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In a recent Moto X commercial, Kanye West’s “Black Skinheads” plays in the background as a sleek and sexy new smartphone flashes across the screen, changing colors and flaunting the customization possibilities available to those who purchase the new Motorola (aka Google) device. Initially, it feels a little strange that Kanye would license one of his newest singles to a corporation like this, but under further review it makes some sense. Kanye is on record as saying “the world can be saved through design,” so I guess it generally fits that he’d lend his work to a product championing personality through innovative style.

It still feels a little dirty though. Not because it’s “selling out”—Kanye can twist any move he makes into a cool, visionary statement, probably even something as ridiculous as voting Republican—more because of how aware it makes me that I’m the target demographic for this product. TV commercials and ads in general have always been disruptive, but creativity as of late has made some of them surprisingly enjoyable. That’s really the point of advertising—to make an audience feel something when interacting with a TV spot/banner ad/what have you—but even when the connection is made, it still feels rather wrong. At the end of the day, you’re being sold something.

Once you’re aware of it, it becomes difficult to consume any advertising without ambivalence. Why would I ever pay attention to an external force actively trying to influence my decision-making? On the surface, this isn’t too troubling. It’s a smartphone. It’s a car. It’s a bag of chips. Just don’t buy it if you don’t want it, right? What’s more concerning is the package deal that comes with the product being advertised. Companies have long since abandoned the notion of merely selling a product. Brands, reputations, and sales quotas are made by the sale of an experience. The critical and cultural success of Mad Men has highlighted that aspect of the ad industry recently—nothing sells slide projectors like Don Draper’s nostalgic time machine carousel ride. So it’s unsurprising to recognize Jon Hamm’s voice in commercials for cars, airlines, and anything that wants to scream elegance. They’re channeling his famous character to sell a luxurious, sexy experience above the competition.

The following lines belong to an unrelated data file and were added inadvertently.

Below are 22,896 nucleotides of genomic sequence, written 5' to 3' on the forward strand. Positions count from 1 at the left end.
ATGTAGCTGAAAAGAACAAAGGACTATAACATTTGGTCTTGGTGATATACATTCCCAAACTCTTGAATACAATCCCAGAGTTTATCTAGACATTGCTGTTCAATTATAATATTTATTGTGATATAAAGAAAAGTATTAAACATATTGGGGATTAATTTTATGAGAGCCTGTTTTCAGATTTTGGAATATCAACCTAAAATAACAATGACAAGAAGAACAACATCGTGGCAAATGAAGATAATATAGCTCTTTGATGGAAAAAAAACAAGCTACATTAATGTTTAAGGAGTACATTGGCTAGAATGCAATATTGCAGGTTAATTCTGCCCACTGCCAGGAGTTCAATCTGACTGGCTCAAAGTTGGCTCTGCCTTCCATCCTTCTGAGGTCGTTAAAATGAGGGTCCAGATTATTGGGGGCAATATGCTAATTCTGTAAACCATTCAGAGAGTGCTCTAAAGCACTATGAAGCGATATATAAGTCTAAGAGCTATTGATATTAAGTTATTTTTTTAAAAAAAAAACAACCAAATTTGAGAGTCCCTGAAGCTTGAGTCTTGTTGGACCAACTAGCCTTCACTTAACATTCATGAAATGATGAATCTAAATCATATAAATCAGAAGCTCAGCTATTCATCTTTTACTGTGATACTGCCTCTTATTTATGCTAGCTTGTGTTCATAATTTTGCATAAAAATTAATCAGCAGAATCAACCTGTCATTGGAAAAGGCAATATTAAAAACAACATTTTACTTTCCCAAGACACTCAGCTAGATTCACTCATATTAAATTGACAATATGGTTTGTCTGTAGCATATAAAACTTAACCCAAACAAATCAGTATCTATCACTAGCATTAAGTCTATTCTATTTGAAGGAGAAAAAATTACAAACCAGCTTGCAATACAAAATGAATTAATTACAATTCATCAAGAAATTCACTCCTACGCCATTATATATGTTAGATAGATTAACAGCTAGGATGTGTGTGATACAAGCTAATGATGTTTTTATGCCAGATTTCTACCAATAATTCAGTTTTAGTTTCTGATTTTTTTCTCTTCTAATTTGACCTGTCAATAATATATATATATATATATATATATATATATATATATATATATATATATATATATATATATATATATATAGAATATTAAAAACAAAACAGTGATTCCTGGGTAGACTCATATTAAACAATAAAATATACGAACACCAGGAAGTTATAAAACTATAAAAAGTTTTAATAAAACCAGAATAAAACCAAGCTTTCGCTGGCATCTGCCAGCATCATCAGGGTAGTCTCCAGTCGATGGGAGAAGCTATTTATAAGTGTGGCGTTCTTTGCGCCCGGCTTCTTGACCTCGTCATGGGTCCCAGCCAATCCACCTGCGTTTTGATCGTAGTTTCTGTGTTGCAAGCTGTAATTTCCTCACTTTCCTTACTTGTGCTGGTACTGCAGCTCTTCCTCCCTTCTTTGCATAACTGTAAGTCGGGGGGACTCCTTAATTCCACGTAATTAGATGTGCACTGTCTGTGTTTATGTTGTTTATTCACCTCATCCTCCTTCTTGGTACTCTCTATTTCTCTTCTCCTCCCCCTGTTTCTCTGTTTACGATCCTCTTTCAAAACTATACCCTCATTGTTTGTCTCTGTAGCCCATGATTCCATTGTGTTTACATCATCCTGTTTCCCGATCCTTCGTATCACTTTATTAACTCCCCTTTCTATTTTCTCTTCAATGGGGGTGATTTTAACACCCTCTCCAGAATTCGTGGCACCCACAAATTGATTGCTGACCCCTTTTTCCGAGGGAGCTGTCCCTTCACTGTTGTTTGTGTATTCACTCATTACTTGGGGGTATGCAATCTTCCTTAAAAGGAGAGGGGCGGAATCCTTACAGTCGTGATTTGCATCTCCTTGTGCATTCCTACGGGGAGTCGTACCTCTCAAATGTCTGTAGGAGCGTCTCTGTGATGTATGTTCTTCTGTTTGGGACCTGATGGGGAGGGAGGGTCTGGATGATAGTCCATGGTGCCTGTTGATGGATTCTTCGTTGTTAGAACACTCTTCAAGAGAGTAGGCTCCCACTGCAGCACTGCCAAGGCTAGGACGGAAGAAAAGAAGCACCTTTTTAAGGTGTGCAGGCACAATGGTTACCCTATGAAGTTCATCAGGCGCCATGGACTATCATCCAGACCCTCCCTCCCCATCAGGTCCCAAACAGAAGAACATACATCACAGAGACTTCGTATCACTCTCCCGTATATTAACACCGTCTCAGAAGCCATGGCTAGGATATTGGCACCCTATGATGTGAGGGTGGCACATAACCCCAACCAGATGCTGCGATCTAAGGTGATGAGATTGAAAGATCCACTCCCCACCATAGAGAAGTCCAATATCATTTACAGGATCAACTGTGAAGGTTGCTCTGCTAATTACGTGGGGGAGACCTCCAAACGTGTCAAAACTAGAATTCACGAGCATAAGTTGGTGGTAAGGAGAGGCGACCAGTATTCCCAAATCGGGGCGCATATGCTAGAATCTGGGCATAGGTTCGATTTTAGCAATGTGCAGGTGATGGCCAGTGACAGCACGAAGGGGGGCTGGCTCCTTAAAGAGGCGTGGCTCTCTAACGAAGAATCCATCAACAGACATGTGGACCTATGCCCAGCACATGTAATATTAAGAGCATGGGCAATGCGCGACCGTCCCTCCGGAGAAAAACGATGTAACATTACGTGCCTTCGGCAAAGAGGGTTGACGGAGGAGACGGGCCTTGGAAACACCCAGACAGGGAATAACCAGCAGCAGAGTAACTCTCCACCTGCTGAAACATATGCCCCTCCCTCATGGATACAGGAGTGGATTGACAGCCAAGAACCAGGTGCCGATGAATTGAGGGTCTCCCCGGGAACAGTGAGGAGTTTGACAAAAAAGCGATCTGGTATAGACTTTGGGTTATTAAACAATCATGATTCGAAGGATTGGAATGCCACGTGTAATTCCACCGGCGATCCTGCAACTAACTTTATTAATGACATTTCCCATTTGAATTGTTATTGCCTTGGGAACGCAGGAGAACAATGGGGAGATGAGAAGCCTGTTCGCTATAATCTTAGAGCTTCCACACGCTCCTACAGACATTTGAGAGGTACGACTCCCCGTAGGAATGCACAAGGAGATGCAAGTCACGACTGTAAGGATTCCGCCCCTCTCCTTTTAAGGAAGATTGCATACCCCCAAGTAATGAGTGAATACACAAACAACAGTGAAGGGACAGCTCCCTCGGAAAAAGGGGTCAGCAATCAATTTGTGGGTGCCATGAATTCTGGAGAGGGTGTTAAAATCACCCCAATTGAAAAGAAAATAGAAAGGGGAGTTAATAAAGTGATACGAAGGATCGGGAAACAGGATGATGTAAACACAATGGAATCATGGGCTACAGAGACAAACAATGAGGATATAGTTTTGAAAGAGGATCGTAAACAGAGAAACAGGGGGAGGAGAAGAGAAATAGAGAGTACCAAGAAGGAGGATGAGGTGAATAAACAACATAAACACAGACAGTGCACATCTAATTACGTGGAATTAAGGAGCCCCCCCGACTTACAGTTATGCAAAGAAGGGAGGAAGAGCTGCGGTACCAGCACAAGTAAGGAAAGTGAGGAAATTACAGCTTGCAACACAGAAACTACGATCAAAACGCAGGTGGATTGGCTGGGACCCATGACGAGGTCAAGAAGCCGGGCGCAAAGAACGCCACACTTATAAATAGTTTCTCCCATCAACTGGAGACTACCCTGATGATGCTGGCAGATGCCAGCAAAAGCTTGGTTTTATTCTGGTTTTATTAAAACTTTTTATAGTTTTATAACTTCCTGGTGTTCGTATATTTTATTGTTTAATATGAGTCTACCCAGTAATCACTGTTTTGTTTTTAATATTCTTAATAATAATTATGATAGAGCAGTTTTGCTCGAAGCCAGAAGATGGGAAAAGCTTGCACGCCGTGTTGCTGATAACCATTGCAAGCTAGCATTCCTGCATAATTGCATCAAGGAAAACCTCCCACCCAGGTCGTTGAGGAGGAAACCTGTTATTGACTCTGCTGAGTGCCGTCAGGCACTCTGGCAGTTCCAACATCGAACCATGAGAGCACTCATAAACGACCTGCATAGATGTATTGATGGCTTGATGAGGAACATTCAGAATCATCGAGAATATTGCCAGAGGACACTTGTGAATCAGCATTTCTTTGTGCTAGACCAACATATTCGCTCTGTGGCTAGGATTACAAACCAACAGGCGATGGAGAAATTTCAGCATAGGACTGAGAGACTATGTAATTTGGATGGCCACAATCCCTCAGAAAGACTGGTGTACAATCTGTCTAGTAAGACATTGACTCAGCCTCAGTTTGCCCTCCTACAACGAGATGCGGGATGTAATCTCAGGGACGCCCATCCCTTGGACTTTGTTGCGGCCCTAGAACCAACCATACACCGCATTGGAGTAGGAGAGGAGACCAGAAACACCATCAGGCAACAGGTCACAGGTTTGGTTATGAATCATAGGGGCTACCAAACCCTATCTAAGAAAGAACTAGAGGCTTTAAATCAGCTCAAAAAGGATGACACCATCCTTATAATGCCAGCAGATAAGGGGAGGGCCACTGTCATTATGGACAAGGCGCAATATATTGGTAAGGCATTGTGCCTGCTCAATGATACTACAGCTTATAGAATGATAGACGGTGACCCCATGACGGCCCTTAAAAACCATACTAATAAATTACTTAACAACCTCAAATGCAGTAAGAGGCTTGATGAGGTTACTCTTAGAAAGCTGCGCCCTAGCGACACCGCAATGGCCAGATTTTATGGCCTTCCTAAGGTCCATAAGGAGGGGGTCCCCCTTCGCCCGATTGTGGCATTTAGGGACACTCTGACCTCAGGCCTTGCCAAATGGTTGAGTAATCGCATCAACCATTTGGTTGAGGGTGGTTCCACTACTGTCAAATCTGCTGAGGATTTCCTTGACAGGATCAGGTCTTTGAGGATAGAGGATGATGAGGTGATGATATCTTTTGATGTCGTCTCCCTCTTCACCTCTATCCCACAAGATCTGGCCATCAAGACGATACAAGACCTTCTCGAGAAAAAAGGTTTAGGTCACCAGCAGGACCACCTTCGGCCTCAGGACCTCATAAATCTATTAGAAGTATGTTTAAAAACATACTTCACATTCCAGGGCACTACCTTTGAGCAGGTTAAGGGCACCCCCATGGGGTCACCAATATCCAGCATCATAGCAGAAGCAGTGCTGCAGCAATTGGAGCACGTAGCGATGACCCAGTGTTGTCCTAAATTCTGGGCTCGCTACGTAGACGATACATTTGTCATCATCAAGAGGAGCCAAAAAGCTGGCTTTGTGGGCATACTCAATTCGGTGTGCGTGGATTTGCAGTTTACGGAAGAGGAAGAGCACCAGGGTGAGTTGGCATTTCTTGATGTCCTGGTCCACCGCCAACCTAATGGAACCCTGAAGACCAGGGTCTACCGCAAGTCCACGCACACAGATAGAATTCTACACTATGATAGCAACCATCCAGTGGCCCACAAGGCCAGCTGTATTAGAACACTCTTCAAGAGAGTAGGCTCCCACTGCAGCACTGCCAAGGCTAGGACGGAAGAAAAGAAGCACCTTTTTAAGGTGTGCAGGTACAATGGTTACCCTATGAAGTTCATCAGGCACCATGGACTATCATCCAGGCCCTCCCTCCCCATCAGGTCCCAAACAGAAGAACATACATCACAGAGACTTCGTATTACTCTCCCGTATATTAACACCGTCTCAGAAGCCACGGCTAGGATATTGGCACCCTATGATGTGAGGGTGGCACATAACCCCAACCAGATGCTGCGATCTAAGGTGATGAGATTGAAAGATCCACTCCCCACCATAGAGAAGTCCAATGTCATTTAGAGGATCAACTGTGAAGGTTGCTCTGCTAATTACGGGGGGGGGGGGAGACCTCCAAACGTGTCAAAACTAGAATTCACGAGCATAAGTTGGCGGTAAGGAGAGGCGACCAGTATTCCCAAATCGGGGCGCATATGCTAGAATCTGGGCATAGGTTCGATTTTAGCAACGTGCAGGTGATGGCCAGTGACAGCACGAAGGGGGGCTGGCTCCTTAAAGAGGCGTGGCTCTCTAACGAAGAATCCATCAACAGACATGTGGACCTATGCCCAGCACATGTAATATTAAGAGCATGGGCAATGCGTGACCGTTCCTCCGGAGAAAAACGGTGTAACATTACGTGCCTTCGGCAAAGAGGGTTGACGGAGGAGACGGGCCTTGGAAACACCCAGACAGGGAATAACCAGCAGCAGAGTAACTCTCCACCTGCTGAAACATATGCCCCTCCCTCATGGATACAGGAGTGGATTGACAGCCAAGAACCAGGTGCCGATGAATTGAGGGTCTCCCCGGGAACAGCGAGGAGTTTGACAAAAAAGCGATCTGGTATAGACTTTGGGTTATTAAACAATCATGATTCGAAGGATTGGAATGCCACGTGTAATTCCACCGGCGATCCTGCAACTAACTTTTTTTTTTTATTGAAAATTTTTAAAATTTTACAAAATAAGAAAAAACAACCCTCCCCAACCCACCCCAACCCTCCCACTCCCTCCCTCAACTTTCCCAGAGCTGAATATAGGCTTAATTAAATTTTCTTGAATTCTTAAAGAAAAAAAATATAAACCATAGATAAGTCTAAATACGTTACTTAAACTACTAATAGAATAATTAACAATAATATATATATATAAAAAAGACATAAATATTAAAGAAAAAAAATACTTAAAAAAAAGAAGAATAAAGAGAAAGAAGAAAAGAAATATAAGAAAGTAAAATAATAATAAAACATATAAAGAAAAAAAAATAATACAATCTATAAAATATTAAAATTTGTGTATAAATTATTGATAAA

Given these attempts to sell an experience, It’s interesting to watch commercials that fall completely flat, and consider why that might be. More and more, I get the sense that it’s a very subjective thing—a commercial will swing and miss terribly with some, but connect right in the middle with others. Does a negative response happen because the latter rests miles outside of the target demographic? Or is it because the agency/company framed their demographic all wrong to begin with?


Furthermore, to what degree are the decisions we make, styles we adapt, and even our very personalities a product of the advertising we’re exposed to in this media-saturated culture? I may have the foresight to avoid buying a smartphone just because I like Kanye’s music, but what about even deeper, subliminal messaging now, and more obvious selling that I couldn’t see through when I was younger? Do I like sandwiches because I actually like sandwiches, or because Subway told me that’s The Way It Should Be when I was a little kid?

If these questions make you feel uncomfortable, join the club. Short of packing up and moving into the jungle, it appears that advertising is always going to follow us wherever we go. The fact of the matter is that we built this city on rock and roll, but also on Coca-Cola, Pringles, and Old Spice. Self-awareness of your own susceptibility to marketing schemes is noble, but it hardly means you’re going to stop buying stuff and renouncing your loyalty to certain brands. Yes, advertising will continue to follow each and every one of us, which kind of sucks in some ways. Feels like we lose some sense of independence in that reality.

Then again, next time you feel lonely, just think about your toothpaste. At least Crest is always and forever your friend. That’s comforting, right?